Iraq ($254.6 million): Work continues to establish the sustainable Rule of Law in Iraq supported by public outreach and required criminal justice institutions including the civilian police, an independent courts system and an effective but humane correctional system. Pursuant to NSPD-36, DOD/CENTCOM will continue to exercise primary responsibility for civilian police development with the goal of fielding 135,000 trained and qualified police. Programs developing all other aspects of the Iraqi criminal justice system will be implemented by INL utilizing the funds sought. The approach contemplated builds on the accomplishments of the past two years and includes increasing capacity of the criminal justice system to protect and promote human rights and more effectively integrate women into the justice system; expanding and consolidating the Justice Integration Program to ensure criminal justice effectiveness and efficiency by full coordination among all criminal justice agencies; increasing the scope of anti-corruption efforts to establish and environment within which public accountability is the rule and public corruption becomes anathema to Iraq society; establishing a rule of law outreach program to foster voluntary compliance with the law by establishing a culture of lawfulness, facilitating access to the courts system and educating the Iraqi population regarding the benefits of adherence to the rule of law; enhancing the role of and building capacity of public prosecutors to effectively and properly manage case loads, and select and prosecute cases without regard for ethnic, religious or other irrelevant factors; continue developing the capacity of the newly independent Iraq judiciary to accept, process and adjudicate cases under the new Iraqi Constitution and laws of Iraq; and via deployment of 107 U.S. correctional advisors, continue building the capacity of the nascent Iraq Correctional Service (ICS) including prison facilities in the north at Dahuk, Baddush, Irbil, and Sulimaniyah; in the Baghdad area at Diyala, Khadamiya, Isktbarat, Rusafa and Hillah; and in the south at Samawah, Al Amarah, Nasiriyah, Maqel and Al Minah. A capability will be maintained in country to provide logistics, transportation and security support for advisors and trainers deployed to Iraq.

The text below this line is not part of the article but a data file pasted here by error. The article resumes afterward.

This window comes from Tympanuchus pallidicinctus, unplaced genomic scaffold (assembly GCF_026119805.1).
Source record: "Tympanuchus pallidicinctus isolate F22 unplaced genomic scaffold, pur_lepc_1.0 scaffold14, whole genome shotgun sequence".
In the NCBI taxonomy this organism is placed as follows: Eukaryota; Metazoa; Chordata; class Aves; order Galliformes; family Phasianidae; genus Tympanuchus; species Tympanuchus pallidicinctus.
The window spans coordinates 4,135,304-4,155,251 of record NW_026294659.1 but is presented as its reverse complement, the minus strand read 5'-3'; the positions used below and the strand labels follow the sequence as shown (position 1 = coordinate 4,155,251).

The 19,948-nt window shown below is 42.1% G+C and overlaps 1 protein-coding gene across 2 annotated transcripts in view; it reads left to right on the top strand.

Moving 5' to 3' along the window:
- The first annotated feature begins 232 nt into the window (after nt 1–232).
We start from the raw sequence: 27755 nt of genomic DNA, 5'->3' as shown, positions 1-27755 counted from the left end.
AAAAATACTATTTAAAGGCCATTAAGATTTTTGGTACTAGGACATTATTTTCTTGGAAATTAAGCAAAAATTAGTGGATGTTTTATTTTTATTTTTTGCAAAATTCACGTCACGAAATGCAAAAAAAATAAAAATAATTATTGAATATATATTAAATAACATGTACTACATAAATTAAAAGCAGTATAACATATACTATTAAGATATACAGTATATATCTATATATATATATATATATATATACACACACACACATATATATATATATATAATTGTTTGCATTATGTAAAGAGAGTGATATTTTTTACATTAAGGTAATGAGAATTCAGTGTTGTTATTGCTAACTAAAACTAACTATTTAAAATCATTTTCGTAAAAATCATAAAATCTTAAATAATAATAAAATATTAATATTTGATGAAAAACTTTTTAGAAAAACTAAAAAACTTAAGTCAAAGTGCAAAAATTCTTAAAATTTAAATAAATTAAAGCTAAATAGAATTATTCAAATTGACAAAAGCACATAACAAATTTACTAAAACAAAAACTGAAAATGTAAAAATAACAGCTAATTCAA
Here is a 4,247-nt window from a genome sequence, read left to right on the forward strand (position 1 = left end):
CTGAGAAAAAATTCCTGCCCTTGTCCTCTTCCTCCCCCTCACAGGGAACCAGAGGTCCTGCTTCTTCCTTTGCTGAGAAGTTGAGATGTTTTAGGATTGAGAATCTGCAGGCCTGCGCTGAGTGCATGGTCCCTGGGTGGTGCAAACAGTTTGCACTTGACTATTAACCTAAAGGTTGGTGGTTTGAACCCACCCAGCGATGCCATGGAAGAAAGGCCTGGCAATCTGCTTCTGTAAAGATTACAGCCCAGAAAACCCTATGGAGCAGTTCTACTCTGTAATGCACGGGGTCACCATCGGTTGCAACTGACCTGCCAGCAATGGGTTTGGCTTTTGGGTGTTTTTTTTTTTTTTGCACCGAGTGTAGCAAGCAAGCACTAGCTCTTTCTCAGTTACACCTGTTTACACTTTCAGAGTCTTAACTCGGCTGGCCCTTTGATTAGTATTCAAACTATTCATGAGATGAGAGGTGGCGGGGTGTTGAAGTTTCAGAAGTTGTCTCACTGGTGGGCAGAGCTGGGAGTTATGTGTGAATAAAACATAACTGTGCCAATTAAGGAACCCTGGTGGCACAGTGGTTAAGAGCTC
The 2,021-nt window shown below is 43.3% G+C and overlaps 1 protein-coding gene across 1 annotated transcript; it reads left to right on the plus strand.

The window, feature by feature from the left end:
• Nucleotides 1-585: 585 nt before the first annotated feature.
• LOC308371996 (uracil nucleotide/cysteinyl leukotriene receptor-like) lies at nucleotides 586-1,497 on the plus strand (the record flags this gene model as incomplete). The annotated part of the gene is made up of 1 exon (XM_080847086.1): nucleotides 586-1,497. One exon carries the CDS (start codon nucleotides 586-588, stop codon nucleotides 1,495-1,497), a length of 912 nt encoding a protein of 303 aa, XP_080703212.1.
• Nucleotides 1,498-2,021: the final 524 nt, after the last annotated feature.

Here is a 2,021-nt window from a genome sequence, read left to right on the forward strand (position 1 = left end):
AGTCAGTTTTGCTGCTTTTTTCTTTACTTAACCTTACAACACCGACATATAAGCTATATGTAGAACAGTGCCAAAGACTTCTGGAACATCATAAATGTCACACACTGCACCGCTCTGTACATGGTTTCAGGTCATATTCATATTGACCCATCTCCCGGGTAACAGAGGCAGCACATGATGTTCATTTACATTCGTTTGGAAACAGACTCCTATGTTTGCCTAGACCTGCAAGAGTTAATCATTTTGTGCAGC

Indonesia ($4.7 million): Indonesia, the world's largest Muslim country, is a strategic partner in the fight against transnational criminal organizations. It is an emerging democracy poised for a leadership role in the Islamic world. INL's FY 2007 police assistance program has four components: transformation of the Indonesian National Police (POLRI) from a military-led to a civilian-led police force, modernization of the Marine Police, reformation of the criminal justice sector and professionalization of the POLRI's counterdrug unit. Earlier phases of the POLRI program focused on developing leadership among high-ranking officers, providing specialized law enforcement training, and advancing and institutionalizing on-going anti-corruption and police disciplinary system. FY 2007 funds will focus on providing technical assistance and training to the POLRI's Criminal Investigation Division's Major Crimes Unit and the Economic/Special Crimes Unit, as well as assistance to finalize the Police Instructor Institute in preparation for continued POLRI sustainability and final turnover.